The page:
"It comes off his bat differently."

On Monday night, Andujar doubled and blasted a walk-off homer on a two-strike changeup.

A day later, the nearly 23-year-old third base prospect ripped a solo bomb over the leftfield wall and into the trees at Florida Auto Exchange Stadium.

"It's not about sending a message, it's about doing your job," said Andujar, who grew up idolizing Adrian Beltre, a likely future Hall of Famer at the hot corner.

Brian Cashman has said that the experience of recent trade acquisition Brandon Drury gives him a "leg up" in the competition at third.

But Andujar, an emerging player who caught A-Rod's eye last spring and later had three hits and four RBI in his MLB debut, is giving team brass something to think about — even with all his defensive deficiencies at this stage of his development.

"What I like to see is the smile is still there," Aaron Boone said. "The belief in what he's doing is there. And it should be. It's fun to watch him play his game. He really impacts the ball."

Specifically, on the defensive side, Boone cited Andujar's need to improve his footwork.

"The skill set, I don't think there's any question it's there," Boone said before the game. "He's got the footspeed, the athleticism, the arm strength, all the traits you like out of a third baseman. But I think it's continuing to really get consistent with his footwork that will allow him to be consistent on that side of the ball, and I feel like I've seen strides there."

Andujar lockers next to Gleyber Torres. The two roomed together while they were playing in the Arizona Fall League two years ago, and they remain close now.

"He's amazing," said Torres, who would often go out to dinner and play PlayStation 4 with Andujar. "I feel super happy for him. He's always practicing and working hard. He's gotten a lot better."

When it comes to Torres, Cashman has repeatedly dismissed the idea that service time will factor into his decision-making process at second.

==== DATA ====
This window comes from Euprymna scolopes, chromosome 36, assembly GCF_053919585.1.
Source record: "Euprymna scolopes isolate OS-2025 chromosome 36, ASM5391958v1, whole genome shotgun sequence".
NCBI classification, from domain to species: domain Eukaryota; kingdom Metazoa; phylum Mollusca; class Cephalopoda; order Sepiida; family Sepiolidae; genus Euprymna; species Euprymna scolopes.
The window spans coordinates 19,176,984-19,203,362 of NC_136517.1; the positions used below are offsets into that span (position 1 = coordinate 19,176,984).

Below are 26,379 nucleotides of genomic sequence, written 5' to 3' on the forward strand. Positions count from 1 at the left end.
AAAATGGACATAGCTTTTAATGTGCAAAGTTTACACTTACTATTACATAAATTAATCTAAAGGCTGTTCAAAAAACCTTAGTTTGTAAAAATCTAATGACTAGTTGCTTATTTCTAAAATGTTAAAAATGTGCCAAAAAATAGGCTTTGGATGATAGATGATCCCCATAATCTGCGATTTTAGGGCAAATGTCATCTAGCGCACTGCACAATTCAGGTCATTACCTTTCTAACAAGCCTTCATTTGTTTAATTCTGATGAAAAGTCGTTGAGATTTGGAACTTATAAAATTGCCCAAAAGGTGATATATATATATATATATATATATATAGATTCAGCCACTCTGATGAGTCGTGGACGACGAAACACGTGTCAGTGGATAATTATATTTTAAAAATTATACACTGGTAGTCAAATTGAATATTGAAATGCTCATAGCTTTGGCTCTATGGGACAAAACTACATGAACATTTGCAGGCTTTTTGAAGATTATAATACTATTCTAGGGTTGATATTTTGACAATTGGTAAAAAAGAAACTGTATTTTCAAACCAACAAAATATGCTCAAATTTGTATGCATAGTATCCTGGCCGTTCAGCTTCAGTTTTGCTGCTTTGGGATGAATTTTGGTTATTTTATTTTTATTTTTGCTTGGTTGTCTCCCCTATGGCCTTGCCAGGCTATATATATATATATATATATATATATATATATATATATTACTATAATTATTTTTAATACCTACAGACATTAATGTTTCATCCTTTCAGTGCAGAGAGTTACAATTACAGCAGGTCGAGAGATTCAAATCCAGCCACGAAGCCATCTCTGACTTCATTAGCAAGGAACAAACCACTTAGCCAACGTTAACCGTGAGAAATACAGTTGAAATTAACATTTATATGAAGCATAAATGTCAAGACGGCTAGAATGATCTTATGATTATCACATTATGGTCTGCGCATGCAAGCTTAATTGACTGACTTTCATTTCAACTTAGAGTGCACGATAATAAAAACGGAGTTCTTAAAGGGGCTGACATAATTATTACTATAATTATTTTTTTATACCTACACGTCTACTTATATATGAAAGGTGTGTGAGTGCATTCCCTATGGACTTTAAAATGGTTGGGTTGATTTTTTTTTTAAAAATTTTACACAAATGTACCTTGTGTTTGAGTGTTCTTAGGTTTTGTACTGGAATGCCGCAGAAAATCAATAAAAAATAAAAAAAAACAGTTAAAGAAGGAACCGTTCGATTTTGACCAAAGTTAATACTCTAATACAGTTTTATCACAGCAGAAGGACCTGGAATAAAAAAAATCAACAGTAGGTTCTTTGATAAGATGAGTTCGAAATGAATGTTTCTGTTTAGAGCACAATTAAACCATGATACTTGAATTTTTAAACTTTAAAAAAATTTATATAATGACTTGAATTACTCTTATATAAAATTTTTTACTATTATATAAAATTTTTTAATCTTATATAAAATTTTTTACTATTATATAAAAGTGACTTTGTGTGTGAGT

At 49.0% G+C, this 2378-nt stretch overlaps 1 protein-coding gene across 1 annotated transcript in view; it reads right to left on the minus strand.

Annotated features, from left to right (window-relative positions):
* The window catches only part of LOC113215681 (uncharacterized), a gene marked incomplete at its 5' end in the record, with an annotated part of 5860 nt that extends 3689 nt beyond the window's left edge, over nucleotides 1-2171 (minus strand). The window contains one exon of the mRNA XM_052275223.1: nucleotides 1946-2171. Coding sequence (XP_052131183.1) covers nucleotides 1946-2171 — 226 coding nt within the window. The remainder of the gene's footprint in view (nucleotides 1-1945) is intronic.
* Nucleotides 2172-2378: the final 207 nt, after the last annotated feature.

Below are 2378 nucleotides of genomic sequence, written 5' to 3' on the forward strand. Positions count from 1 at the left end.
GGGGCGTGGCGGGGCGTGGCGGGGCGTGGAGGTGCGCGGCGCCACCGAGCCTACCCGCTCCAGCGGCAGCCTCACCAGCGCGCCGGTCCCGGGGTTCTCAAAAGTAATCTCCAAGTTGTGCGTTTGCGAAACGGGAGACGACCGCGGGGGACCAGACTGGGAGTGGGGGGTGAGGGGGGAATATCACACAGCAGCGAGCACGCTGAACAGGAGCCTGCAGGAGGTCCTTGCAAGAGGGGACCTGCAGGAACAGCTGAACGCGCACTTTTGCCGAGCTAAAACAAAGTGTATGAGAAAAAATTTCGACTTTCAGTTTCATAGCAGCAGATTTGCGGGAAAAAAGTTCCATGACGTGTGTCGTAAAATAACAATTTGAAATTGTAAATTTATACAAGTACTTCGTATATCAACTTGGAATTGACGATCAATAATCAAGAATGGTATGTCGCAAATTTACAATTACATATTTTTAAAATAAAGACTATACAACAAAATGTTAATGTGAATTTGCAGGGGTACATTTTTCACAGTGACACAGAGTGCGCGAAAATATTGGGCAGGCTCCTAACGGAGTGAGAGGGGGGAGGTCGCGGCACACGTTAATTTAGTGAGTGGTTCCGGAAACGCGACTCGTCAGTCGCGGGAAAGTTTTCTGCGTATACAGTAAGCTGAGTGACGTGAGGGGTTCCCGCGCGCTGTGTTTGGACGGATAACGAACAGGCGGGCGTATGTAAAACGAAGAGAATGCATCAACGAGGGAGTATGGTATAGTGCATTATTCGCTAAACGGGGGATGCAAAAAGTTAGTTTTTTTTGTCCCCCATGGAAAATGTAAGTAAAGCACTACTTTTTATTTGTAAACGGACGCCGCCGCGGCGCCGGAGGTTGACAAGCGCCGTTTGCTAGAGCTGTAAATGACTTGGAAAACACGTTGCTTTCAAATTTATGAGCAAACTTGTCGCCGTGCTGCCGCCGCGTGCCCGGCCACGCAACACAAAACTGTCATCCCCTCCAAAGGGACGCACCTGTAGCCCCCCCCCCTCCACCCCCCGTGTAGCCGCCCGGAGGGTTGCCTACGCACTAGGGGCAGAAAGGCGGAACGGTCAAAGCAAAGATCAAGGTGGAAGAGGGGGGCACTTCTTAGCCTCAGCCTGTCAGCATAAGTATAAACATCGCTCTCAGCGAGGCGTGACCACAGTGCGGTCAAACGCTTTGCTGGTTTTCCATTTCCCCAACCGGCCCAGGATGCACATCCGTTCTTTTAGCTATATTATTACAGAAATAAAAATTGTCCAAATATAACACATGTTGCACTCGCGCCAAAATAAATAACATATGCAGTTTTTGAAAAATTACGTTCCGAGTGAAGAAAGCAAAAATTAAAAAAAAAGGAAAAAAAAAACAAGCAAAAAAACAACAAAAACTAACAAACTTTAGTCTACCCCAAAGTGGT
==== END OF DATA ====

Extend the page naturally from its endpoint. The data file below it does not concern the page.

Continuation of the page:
"We want to take the best players," Cashman said. "We know we'll have our hands full moving forward, so whoever is best (will win the job). The only question with Gleyber is he missed the second half of last year.

"He's very young despite his talent level, and he's pushed himself to where he is now because of his ability. But his experience is still limited at the upper levels, so that's something we'll have to wrestle with compared to how the rest of the competition does."

As for Andujar, Cashman said: "He knows he's competing for something. We have high hopes for him. He's already opened our eyes, and not just with this camp but with what he's done and with where he's at in his career, and competition's always good.

"We try to line up as much of that as we can because we think it brings out the best in people, and when it doesn't it's a learning experience for those who don't adjust well to that competition. They have a chance to regroup, think through what happened, and why it went that way so the next time they can change the narrative."

With every homer he hits, Andujar is keeping himself in the conversation.

"He looked like an everyday MLB regular in the minors last year," another scout said.

2 years ago  ::  Feb 27, 2018 - 10:20PM #79
Posts: 32,868

Giancarlo Stanton braces for shift to New York spotlight

Yankees OF Giancarlo Stanton believes he is prepared for the challenge of the New York City market when he heads north with the team at the end of spring training.

"It's fine," Stanton said to the New York Post. "I'm OK with it as long as it's structured. As long as I can come by my locker and if I forget something, that doesn't mean the moment someone sees me here, I get attacked. As long as it's, 'Set aside this amount of time, this guy needs you, that guy needs you,' then fine. That's how I like it."

Former Yankee Don Mattingly, who served as Stanton's manager in Miami, noted that there is a striking difference for ballplayers between the two cities.